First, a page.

It should be appreciated that while specific shapes and detector configurations have been described above, many other shapes and configurations are contemplated. For example, while the inventive Compton cameras described above include two second detectors, some embodiments may only use a single second detector or may use an annular second detector to increase sensitivity. Similarly, while several first detectors are provided in each of the embodiments described above, the invention includes systems wherein there may only be a single first detector. Furthermore, it is contemplated that first and second detectors can be moved relative to one another and that additional first and second detectors can be added or swapped in and out of a system. In this regard, when detectors are added to a system determiner 311 has got to be equipped such that it can identify locations and relative positions with respect to the additional detectors.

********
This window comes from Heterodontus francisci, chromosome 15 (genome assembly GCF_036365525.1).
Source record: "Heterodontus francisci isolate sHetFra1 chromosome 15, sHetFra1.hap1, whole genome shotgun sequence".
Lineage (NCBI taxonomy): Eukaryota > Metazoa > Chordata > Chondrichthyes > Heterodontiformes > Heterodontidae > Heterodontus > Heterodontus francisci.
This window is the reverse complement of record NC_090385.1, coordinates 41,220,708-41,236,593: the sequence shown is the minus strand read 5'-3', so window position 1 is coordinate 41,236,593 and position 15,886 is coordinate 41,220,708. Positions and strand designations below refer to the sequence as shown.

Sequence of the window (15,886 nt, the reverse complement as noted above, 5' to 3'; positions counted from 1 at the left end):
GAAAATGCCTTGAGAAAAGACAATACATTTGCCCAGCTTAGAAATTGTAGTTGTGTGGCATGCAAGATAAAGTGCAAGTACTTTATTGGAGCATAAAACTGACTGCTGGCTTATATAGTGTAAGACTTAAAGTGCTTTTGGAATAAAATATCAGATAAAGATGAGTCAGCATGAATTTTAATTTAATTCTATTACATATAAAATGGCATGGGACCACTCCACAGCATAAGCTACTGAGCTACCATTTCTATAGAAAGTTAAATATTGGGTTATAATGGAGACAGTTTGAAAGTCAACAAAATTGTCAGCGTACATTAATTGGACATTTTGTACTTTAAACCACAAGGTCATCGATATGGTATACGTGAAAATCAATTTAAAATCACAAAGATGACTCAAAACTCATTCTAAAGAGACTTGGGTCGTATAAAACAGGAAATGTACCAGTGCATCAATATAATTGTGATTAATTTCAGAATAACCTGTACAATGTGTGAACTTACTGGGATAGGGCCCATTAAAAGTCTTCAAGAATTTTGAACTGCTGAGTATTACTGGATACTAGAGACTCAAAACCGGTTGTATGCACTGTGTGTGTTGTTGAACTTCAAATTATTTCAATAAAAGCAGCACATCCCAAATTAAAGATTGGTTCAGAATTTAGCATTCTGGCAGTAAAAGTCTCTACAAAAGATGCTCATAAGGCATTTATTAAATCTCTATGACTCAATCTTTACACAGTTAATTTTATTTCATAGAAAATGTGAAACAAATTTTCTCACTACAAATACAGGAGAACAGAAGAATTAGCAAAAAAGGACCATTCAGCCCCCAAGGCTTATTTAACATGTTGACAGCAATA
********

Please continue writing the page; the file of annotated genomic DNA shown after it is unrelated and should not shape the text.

Referring now to FIG. 10, yet another inventive system 350 is illustrated. System 350 includes a surgical probe 352, a processor 354, an orientation tracking device 356 and a display 355. Probe 352 includes a handle 358 and a Compton camera 359. Handle 358 includes a proximal end 360 and a distal end 362. Camera 359 is mounted to distal end 362. A data buss 364 links the proximal end (and camera 359 through handle 358) to processor 354. First and second transmitters 366 and 367 are mounted at proximal end 360 and are capable of sending infra-red or radio frequency signals. Transmitters 366 and 367 are rigidly mounted with respect to camera 359 such that the relative positions therebetween remain unchanged.